Why Banshee May NOT Put Ubuntu, Canonical At Risk! 1


This post is a reply to the post located here. The author discusses how the use of Mono and C# will prove to be the downfall of Linux (and specifically Canonical and Ubuntu), because Microsoft will attack it with patents. Like most of the FUD stories now, they bring up the fact that Novell is selling 882 patents (that we still don’t know specifics about) to a Microsoft/Oracle/Apple consortium.

Now I will agree with the author that the patent deal MAY be a bad thing. And that using technologies where you have limited control over them is a bad idea. But there are some things that the author overlooks (or chooses not to mention because it doesn’t play well into any FUD campaigns).

Things like:

1. Novell (and Attachmate through their purchase) are producers of Open Source software. They aren’t going to do anything to cut their own throats. Now it can be argued that they will have licenses to the patents. But, if everyone else gets sued, no one will buy their products either–license or not.

2. Canonical is not blind. They have to be researching everything. So, if they even think there’s a hint of a potential patent issue, it’s in their best interests as a company to avoid the issue. If they’re using Banshee, it’s because they don’t feel it’s an issue.

3. If a patent issue comes up, then Canonical will switch their default music player (or whatever application) to an open system. Simple enough. They can even put out an update which will make this retroactive to previous versions.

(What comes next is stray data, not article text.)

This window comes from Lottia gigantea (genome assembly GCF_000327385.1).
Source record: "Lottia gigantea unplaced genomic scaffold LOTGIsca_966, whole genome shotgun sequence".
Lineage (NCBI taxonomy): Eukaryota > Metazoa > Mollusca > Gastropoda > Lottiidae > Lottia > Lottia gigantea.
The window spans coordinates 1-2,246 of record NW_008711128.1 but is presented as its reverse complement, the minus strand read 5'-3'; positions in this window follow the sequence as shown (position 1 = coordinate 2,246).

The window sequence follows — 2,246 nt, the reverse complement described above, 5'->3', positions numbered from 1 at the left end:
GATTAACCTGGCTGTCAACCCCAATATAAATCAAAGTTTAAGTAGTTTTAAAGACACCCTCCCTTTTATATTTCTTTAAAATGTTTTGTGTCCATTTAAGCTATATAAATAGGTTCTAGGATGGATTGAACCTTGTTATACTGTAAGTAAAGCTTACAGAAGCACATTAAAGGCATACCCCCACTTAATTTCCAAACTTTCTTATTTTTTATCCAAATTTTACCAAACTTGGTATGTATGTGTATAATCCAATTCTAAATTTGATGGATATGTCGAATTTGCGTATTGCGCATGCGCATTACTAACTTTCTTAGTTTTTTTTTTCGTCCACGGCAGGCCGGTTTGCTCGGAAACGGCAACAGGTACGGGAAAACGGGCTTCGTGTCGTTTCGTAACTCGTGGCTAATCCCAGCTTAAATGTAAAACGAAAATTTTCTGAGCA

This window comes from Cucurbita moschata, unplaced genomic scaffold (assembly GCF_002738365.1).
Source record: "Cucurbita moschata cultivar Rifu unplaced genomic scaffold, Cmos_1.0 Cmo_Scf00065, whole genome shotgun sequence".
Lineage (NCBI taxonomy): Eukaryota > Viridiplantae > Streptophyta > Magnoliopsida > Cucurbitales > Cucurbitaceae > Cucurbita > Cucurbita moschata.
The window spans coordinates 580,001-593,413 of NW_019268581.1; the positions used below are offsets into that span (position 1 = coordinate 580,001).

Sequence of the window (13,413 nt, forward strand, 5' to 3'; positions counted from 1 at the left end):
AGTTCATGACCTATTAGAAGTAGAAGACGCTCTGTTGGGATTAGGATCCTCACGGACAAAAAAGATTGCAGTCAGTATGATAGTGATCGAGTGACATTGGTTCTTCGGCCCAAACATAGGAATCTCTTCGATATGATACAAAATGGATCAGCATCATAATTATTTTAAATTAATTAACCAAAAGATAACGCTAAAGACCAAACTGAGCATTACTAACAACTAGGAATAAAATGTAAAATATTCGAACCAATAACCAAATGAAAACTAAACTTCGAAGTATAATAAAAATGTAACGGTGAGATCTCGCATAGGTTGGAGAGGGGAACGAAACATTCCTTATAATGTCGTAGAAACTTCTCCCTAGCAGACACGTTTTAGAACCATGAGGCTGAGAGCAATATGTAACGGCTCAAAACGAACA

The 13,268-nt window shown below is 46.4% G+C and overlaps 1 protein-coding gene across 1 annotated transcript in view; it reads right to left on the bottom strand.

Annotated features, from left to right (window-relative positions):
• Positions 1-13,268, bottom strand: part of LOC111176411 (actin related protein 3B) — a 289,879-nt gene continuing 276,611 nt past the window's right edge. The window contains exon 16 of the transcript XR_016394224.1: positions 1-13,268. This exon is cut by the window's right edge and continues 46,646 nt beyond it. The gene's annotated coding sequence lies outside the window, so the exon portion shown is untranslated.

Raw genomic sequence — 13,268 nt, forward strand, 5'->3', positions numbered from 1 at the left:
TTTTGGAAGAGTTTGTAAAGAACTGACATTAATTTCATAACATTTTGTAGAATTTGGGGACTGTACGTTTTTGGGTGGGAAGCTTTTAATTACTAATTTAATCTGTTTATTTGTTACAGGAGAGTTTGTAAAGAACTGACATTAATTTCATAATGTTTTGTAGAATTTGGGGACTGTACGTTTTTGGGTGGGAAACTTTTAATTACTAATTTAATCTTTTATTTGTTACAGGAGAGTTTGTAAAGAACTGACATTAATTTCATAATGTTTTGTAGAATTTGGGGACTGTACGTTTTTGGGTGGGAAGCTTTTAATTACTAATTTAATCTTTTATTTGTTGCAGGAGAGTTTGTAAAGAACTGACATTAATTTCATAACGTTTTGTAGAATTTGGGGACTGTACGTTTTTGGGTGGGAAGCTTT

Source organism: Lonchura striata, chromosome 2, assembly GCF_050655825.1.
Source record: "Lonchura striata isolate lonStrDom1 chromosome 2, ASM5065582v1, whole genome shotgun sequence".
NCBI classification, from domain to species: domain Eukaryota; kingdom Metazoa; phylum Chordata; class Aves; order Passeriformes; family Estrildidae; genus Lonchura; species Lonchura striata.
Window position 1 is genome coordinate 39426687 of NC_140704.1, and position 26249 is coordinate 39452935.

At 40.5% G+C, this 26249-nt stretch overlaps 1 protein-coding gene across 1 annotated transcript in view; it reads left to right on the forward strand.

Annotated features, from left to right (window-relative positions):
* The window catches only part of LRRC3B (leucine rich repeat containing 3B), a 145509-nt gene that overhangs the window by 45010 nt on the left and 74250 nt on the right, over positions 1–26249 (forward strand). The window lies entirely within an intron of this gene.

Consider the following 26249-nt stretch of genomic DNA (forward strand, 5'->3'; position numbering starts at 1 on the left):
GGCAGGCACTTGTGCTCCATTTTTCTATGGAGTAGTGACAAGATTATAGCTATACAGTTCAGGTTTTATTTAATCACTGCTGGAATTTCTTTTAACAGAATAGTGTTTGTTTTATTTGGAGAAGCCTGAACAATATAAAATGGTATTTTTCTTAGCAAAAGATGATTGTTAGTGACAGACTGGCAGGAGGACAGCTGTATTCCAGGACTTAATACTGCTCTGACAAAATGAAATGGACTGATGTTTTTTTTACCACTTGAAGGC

When the update is pushed out, they can make it something the end user can choose to do or not. (Along with this, they’ll have to issue a warning which essentially states that there are patent issues with Banshee (or whatever application) and the end-user is on their own if they continue to use it).

If there’s such a concern about the use of Mono, then the author (and other dissenters) would do more good by pushing the applications’ developers to use a more open technology–NOT by slamming companies or distributions for their choices.

Or even better, FORK the application into a technology that isn’t encumbered by potential patent issues. That’s the beauty of Open Source. If you don’t like it, you can either change it, or find someone who will.

As for the Novell patents, UNTIL we know what patents are being sold, and UNTIL we know what effects they will have, we shouldn’t judge or worry. After all, when we find out what patents are being sold, the developers will have time to work around them.

So, until we know for sure what impacts are coming, we shouldn’t spread FUD of our own. After all, that just puts us at the same level as the companies who are using FUD to benefit themselves.

Have a great day:)
Patrick.


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